Who Will Bear Responsibility for Residents' Health in Mining Areas?

Who Will Bear Responsibility for Residents' Health in Mining Areas?


The intense development of metallic mining in Armenia is accompanied with health problems in line with environmental pollution. Over many years the residents living next to developed mines and plants have continuously been beating alarm signals in health diseases caused by toxic emissions, heavy metals, pollution of water and soil resources, including carcinogenic ones. The local residents are demanding to conduct studies in their residential areas and to introduce health insurance system.

Deputy Director General of National Center for Disease Control and Prevention Nune Bakunts mentions there is no developed methodology available, which will prove the linkage between mining and disease generation.

'We should understand the impact of mining on health is not unequivocal. Worldwide the cause of cancer diseases hasn't been explained, we need methodology and many data on the environment: the methodology is currently being developed,' Nune Bakunts said at the discussion organized by Transparency International, which was entitled “Teghout Disaster: Which Is The Solution?”.

Referring to the health risks of Teghout copper and molybdenum mining project, Nune Bakunts said there are not data. A Teghout resident present at the discussions noted there were initial health studies carried out in the communities before the launch of the mining project so as to detect later whether or not there is dynamics of increase in diseases.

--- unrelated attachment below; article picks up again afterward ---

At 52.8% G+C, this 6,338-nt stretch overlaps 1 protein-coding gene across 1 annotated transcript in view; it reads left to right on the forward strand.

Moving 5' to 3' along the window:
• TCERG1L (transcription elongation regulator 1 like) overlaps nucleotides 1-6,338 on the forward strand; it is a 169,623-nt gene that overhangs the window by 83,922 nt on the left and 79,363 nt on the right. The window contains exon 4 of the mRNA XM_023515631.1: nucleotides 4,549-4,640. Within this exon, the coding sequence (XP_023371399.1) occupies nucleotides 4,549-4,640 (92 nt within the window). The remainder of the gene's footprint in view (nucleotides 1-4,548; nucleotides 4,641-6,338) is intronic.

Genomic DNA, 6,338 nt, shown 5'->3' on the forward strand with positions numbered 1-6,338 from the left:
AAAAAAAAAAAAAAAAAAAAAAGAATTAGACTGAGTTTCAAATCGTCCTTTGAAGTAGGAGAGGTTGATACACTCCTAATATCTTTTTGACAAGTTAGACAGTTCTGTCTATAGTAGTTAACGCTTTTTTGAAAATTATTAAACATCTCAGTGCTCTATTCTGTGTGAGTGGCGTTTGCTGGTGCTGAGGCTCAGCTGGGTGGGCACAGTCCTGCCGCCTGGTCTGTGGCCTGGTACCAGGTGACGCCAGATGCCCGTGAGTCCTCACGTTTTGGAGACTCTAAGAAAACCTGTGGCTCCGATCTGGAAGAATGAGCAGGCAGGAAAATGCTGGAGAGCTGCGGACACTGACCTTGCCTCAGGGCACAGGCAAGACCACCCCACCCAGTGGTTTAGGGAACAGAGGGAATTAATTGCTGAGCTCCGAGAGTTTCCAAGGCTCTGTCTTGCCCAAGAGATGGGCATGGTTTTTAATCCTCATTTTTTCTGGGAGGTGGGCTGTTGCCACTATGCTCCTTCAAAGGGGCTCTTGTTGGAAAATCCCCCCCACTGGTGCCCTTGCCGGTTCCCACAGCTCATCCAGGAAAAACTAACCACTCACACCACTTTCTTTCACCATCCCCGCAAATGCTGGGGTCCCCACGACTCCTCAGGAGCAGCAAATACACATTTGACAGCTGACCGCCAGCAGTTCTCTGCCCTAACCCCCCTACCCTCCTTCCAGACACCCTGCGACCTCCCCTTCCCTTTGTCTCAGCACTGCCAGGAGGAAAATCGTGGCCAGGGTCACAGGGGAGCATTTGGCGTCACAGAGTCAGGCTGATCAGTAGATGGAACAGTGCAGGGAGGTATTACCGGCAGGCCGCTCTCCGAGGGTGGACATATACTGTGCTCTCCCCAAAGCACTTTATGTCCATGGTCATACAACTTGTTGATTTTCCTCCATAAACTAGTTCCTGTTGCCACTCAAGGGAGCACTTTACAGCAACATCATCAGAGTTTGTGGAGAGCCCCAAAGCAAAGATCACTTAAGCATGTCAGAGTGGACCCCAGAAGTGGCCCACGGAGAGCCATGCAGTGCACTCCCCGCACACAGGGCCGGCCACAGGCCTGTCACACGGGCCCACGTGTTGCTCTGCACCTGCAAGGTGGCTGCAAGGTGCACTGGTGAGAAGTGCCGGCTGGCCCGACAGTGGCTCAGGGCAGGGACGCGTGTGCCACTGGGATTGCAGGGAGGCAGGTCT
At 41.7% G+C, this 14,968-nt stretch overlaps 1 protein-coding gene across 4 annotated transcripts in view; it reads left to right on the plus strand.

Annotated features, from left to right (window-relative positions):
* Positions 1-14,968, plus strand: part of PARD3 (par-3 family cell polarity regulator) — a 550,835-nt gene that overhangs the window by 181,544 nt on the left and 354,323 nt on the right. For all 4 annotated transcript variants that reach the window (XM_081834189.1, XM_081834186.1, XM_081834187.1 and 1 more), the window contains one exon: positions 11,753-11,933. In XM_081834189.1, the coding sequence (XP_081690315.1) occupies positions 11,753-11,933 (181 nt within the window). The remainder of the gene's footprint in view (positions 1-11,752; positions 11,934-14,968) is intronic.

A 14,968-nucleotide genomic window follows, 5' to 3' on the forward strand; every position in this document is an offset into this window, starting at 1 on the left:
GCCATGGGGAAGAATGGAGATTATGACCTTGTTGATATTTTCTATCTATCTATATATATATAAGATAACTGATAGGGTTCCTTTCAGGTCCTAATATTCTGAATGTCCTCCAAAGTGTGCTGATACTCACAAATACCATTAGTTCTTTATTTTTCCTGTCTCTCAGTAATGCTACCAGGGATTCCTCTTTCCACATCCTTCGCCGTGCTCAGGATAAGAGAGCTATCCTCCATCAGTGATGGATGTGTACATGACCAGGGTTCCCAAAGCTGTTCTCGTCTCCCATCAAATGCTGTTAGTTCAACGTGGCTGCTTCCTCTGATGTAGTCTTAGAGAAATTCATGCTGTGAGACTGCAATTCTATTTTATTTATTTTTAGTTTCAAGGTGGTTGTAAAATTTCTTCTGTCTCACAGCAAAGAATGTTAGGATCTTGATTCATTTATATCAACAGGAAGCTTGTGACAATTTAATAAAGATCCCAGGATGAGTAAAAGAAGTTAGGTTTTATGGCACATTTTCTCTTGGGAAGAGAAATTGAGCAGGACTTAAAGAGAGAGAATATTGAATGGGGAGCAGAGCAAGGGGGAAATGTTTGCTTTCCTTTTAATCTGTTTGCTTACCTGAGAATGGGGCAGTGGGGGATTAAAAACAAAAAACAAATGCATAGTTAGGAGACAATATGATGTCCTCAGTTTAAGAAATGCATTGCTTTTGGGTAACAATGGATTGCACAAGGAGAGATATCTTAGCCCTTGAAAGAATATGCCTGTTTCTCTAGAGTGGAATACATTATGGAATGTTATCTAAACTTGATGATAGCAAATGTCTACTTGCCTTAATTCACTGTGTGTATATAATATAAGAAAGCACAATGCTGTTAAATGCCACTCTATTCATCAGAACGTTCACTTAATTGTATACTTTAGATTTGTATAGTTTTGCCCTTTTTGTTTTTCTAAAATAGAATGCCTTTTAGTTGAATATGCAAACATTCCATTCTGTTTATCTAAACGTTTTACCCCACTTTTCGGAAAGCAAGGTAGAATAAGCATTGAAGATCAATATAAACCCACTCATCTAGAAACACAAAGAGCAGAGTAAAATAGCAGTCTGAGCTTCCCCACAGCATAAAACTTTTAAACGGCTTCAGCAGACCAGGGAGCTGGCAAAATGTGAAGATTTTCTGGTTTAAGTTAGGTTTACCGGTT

'Armenian Women for Health and Healthy Environment' NGO President Lena Manvelyan reminded that Armenia is the leader in cancer morbidity among 172 countries in line with the global statistics.

Head of AUA Acopian Center for the Environment Alen Amirkhanyan reminded about the studies carried out by AUA, when there was a high level of lead detected in the children's blood in Alaverdi and Akhtala communities in Lori Region.

'Association For Sustainable Human Development' NGO President Karine Danielyan spoke about the UNICEF-funded project, which results showed that the riskiest mining zones in Armenia are Lori and Syunik.

'EcoLur' Informational NGO President Inga Zarafyan mentioned that all the health data should available for the public. 'Healthcare is not only treating patients, it's a business here in Armenia. Healthcare is also measures taken for disease prevention and the information in this sector must be open,' Inga Zarafyan said.

'Health Ministry must play a great ole and we should attempt to bring the ministry into the cooperation field and not blame it. We need to draw an objective image,'  UNDP Sustainable Growth and Resilience Portfolio Manager Armen Martirosyan said.

July 06, 2018 at 17:36